Mayor Rahm Emanuel has announced five different approaches in the past two months aimed at smoothing over the scourge of potholes that pock Chicago streets.
There's good reason the data-driven Emanuel has been fixated on crumbling pavement: City Hall has received about triple the number of pothole complaints compared with the previous two winters.
The 47,227 complaints since Dec. 1 are the result of an unusually brutal winter when extended periods of subzero temperatures, heavy snows and the plowing and salting that followed put more stress than normal on roads. The craters are also costing the city more money, both to respond to the outsized number of pothole beefs and to pay claims for damaged cars.
- Video: Pothole problems persist in city
- Pothole strike team
- Video: Avoiding potholes in Chicago
- Photos: 2014 Chicago potholes
- Your photos: Chicago's potholes
- 2010-2012 chart: Chicago's pothole and streetlight repairs
See more photos »
- Video: Emanuel on potholes tearing up streets
- Video: 'Strike teams' to tackle potholes
- Highway and Road Transportation
- Chicago Weather
- Rahm Emanuel
See more topics »
Chicago is a city where mayoral competence is measured in part by winter performance: Survive months of snow removal, and spring brings the challenge of filling potholes. It's a quality-of-life issue that has the potential to do some political damage along with the shredded tires and bent wheels it causes some drivers to endure.
To that end, Emanuel has pressed to show the city he's trying to keep up with caving asphalt. The mayor's press operation has sent out 10 pothole-related announcements since Jan. 10 to highlight everything from more street crews working extended hours to fill potholes to a Web page featuring a map showing where streets have been patched.
Emanuel also has taken a few shots at a foe who has responded only with more snow and cold: Mother Nature.
“As spring is breaking, and you can see that, Mother Nature has decided to leave nothing but pothole ruin on our streets throughout the city of Chicago,” Emanuel said Monday before alluding to what he inherited as mayor. “Everybody is seeing what Mother Nature left. It also shows you the wear and tear and how old our streets are.”
The mayor also turned to some military rhetoric, saying he'd deploy “strike teams” to strategically fan out and fill potholes on the major thoroughfares. The city isn't adding more crews, but it will have them focus on the busiest roads on Mondays and Fridays instead of just responding to keep up with complaints on the 311 line.
“They can get more work done going down a longer part of the street in the main areas of the city,” he said.
The pothole push began Jan. 10, when the administration said that three of the city's 22 pothole crews, made up of five or six workers, would begin working weekends. That same day, Emanuel press aides offered a photo opportunity with the mayor greeting workers as they filled potholes on West Taylor Street.
A week later, Emanuel unveiled the city's new “pothole tracker,” an online map showing where crews had completed work. A couple of weeks later, City Hall announced it had filled its 100,000th pothole of the year.
On Feb. 22, Emanuel said he would bring six seasonal pothole crews back to work earlier than usual, and a few days later the mayor's office said crews had filled their 200,000th pothole. Last week, the mayor announced he had sought an audit of streets recently repaved by private contractors to determine whether any potholes had formed that the city could require them to pay to fix.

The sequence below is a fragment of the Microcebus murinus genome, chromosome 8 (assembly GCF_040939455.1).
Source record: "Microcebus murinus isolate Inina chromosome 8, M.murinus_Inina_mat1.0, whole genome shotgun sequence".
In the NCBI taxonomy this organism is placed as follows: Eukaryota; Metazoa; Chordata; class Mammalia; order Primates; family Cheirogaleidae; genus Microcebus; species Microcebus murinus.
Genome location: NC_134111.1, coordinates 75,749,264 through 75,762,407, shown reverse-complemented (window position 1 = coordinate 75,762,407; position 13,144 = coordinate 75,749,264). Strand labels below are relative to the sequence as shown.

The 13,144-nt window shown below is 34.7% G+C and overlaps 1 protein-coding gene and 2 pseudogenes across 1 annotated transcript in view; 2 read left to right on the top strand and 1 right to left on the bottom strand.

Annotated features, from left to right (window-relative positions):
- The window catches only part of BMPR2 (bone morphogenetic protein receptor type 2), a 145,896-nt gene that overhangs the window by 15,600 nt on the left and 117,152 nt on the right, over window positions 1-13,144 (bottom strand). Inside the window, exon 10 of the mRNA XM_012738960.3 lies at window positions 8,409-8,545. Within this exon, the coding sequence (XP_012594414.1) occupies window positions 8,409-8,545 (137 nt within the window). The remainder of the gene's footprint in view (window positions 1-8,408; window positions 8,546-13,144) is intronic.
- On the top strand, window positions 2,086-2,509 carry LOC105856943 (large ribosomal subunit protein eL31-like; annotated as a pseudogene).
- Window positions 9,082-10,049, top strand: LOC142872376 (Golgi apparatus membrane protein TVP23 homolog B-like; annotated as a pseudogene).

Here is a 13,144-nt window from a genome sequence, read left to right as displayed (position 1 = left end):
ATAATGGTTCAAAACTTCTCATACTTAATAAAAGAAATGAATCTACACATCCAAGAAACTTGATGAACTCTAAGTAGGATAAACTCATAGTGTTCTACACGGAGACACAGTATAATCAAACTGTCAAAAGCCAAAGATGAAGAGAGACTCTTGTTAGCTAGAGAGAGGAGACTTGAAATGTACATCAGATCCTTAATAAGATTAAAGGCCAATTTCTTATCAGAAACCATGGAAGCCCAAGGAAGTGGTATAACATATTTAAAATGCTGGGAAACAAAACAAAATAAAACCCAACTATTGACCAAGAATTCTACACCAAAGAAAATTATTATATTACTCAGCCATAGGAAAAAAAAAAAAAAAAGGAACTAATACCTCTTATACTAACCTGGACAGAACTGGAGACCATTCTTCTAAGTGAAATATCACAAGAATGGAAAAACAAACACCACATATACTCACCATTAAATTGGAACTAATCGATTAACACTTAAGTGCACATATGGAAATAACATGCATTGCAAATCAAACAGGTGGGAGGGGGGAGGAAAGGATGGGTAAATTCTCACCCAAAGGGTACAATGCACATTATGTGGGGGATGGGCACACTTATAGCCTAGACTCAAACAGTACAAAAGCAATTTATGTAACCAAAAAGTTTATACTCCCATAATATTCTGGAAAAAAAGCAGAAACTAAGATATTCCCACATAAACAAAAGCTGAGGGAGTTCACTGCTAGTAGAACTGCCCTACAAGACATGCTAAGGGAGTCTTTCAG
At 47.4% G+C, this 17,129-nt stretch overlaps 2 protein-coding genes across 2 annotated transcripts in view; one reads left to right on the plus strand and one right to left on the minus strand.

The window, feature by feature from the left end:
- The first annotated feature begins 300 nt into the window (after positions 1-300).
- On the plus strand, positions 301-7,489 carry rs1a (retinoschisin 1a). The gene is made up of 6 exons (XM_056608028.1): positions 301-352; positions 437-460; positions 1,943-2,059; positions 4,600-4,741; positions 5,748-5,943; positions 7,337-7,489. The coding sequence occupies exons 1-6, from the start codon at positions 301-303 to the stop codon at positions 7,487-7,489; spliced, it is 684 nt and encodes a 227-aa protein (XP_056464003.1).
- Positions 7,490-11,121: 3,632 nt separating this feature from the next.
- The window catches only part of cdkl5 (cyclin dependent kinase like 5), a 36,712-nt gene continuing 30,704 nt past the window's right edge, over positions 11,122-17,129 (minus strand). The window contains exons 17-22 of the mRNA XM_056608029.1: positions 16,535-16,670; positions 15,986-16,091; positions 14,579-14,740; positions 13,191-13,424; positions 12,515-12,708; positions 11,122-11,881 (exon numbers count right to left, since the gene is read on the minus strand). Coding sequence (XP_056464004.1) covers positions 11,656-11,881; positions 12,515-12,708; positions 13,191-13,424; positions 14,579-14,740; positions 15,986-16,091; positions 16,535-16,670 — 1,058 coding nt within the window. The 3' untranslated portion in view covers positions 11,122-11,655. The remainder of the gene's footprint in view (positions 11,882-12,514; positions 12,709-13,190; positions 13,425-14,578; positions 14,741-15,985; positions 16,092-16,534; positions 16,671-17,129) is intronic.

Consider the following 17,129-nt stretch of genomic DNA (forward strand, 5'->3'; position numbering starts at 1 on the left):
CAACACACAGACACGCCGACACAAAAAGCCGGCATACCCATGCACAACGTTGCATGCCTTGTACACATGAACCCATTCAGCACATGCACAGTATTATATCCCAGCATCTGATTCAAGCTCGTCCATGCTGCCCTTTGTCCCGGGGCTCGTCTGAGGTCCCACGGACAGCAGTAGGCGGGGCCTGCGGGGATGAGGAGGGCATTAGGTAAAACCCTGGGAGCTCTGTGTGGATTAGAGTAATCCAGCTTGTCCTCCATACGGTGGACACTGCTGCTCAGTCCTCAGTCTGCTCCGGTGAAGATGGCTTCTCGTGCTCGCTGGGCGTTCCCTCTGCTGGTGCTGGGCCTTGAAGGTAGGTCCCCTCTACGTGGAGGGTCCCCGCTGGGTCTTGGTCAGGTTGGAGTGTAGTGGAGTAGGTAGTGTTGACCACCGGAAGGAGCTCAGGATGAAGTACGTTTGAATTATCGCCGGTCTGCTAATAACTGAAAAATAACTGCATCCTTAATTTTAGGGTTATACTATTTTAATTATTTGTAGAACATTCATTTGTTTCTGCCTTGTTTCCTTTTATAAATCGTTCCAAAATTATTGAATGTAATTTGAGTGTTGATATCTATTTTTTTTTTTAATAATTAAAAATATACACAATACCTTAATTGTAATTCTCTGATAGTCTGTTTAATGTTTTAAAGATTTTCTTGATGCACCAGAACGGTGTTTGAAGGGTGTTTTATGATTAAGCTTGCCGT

Emanuel's focus on potholes came as the city received an extraordinarily high volume of complaints about shoddy road conditions. The mayor has stressed using statistics to better deliver city services, and a Tribune review of the city's data on 311 calls shows the root of the mayor's cause for concern.
From Dec. 1 through Sunday, Chicago's 311 call center had received 47,227 complaints about potholes, more than triple the 15,641 calls the city received for the same period in 2011-12 and far more than the 17,468 complaints it got during the same time frame last winter.
While the last two winters had more mild conditions, this year's complaints are still more than double the 21,482 from Dec. 1, 2010, through March 9, 2011, the winter that featured the Groundhog Day blizzard.
This winter, Shelley Morrison said she's had to perfect a kind of driving slalom while trying to avoid potholes on Ashland Avenue.
“The other morning I was going to the grocery store, so I left early, and if a Chicago police officer had seen me, he would have pulled me over for drunk driving I was swerving so much,” Morrison said.
The Lakeview resident said she understands the winter has been rough but thinks the city has neglected some of its roads for too long. “Some of these potholes have been around since last summer and now they're getting bigger and bigger,” she said.
Of the 47,227 pothole complaints the city has received since Dec. 1, more than 28,878 are listed as resolved while an additional 18,349 have not been addressed, according to city figures.
In January, city Inspector General Joseph Ferguson released an audit that concluded the Emanuel administration presented inaccurate results of its pothole-filling performance that made it appear the city was doing a better job than it was. Still, Emanuel's administration met its target of repairing potholes within 10 days 73 percent of the time, Ferguson found, slightly better than the rate of 72 percent under previous Mayor Richard M. Daley.